CCP Greyscale goes into detail with the much controversial 0.0 space changes, including the expected consequenses.
tl;dr There’s now a reason to fight for better space again: sov upgrades will spawn better cosmic anomalies in lower truesec space; cosmic anomalies spawned by methods other than sov upgrades are unaffected.
‘Ello ‘ello ‘ello, wot’s goin’ on ‘ere then?
One of the many internal discussions we had during the development of Dominion was how to strike a good balance between making sovereign space everywhere more desirable, and ensuring that we still had enough reasons to fight, and how this should affect the way we let players upgrade their space.
At the time we decided to go with having upgrades have the same effect everywhere, to try and maximize the potential holding capacity of nullsec and give more people reason to live out there. Having given things time to settle down and find their new equilibrium, we’re now revising our opinion on this decision.
While it’s been successful in making more space more useful, it’s also become a damper on conflict in nullsec. With everywhere being essentially the same in terms of the value of key resources, once you’ve got yourself established in one patch of space there’s little incentive to move elsewhere, because there’s nowhere “better” to go. This is resulting in fewer drivers for conflict, both in terms of wars of conquest and also in terms of intra-coalition power struggles.
It’s also a concern that by making the traditionally less-valuable areas of space viable for long-term settlement, we’re depriving new organizations of somewhere to start out.
We’re pretty happy with the increase in useful space, but having a densely populated nullsec is less important to us than having an interesting, vibrant and entertaining nullsec. Therefore, we’re making some changes.
Those changes in full
We’ve batched nullsec up into five security bands, based on the current truesec values that are already available via the datadump: 0.0 to -0.2, -0.3 to -0.4, -0.5 to -0.6, -0.7 to -0.8 and -0.9 to -1.0. (And yes, we’re rounding in the same way that we do in the UI currently, so the boundaries actually lie at -0.25, -0.45 and so on.)
Firstly, we’ve evened out the upgrades so each one has four sites in it now, rather than five in the first and four in the rest. We’re also retaining a mix of the sites that we’re aware are regarded as “filler” by high-end players, for several reasons: to act as genuine filler so the earlier upgrades in some systems aren’t empty; to give newer players resources they can use without much competition; and to give people running anomalies a little more safety from marauding enemies.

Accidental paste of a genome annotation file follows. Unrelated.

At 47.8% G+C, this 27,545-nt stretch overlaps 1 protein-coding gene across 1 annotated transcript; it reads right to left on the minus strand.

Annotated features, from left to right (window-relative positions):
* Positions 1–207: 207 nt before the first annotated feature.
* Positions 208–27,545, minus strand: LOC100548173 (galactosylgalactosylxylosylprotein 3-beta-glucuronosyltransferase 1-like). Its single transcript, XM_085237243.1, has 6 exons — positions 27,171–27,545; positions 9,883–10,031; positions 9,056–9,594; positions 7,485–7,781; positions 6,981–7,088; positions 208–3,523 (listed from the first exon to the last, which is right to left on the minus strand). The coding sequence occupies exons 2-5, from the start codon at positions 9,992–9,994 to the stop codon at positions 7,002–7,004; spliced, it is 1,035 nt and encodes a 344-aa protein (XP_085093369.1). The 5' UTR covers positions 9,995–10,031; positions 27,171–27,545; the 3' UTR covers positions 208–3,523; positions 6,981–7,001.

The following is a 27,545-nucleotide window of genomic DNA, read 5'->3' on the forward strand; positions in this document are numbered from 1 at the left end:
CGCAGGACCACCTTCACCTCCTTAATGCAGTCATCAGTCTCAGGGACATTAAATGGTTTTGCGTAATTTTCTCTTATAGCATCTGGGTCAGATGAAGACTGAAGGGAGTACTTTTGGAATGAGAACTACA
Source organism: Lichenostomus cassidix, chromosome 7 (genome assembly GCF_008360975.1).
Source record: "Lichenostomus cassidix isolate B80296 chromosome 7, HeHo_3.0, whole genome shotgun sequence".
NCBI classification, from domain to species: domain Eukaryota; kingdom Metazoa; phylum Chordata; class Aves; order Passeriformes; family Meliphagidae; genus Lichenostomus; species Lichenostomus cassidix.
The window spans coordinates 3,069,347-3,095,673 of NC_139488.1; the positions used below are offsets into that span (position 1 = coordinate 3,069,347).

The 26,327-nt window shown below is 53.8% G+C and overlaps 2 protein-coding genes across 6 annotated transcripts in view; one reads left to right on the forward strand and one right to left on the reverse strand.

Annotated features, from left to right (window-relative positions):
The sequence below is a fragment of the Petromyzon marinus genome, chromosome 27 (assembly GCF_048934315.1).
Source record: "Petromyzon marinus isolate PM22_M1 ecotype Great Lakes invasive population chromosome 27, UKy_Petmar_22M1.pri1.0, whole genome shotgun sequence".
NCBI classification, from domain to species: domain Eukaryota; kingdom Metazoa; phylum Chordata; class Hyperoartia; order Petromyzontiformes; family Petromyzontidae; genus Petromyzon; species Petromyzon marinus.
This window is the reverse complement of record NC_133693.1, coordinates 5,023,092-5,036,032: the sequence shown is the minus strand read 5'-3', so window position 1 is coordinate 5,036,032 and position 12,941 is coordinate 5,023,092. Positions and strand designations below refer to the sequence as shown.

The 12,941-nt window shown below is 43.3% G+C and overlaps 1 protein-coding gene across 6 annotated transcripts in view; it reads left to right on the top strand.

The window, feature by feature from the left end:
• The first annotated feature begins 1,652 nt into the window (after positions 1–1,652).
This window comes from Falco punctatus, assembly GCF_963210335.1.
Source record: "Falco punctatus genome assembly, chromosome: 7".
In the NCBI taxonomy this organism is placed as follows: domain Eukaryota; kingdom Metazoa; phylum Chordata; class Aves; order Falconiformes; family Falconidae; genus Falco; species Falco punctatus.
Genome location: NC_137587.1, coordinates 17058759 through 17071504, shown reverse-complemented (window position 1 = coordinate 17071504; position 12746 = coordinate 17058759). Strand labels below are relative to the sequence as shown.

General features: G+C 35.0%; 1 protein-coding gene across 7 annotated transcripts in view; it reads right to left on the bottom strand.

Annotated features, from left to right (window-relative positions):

In terms of the high-end sites that high-end players are after – Havens and Sanctums for normal factions, and Hordes for drones – the break-even compared to the current system’s maximum of four is around the 3rd and 4th band (-0.5 to -0.8 space), which are -1 and +1 respectively. Below this, things get worse (0.0 to -0.2 systems won’t get any high-end sites after the change), but the -0.9 to -1.0 band can potentially gain an extra six top sites with full upgrades. 26 of the 34 regions have at least one system in this security band, with half having 5 or more.
- Some alliances will immediately start wanting to look for better space
- In the longer run, there’ll be more conflicts going on, with more localized goals
- Newer alliances will have an easier time getting a foothold in nullsec
- Coalitions will be marginally less stable
- Alliances will have to choose more carefully what space they develop, where their staging systems are, and so on (low truesec systems generally tend to be in strategically inconvenient places)
You’re seeing this first because it was an obvious target that’s relatively easy to implement. We’re conducting an ongoing review of nullsec issues at the moment, with items on the agenda including force projection tweaks, conquest mechanic adjustments and improvements to the nullsec industrial landscape. Keep your eyes peeled for more updates as the year progresses, and let us know in the comments if there are any other areas in need of some love that you’d like to see brought to the top of our priorities.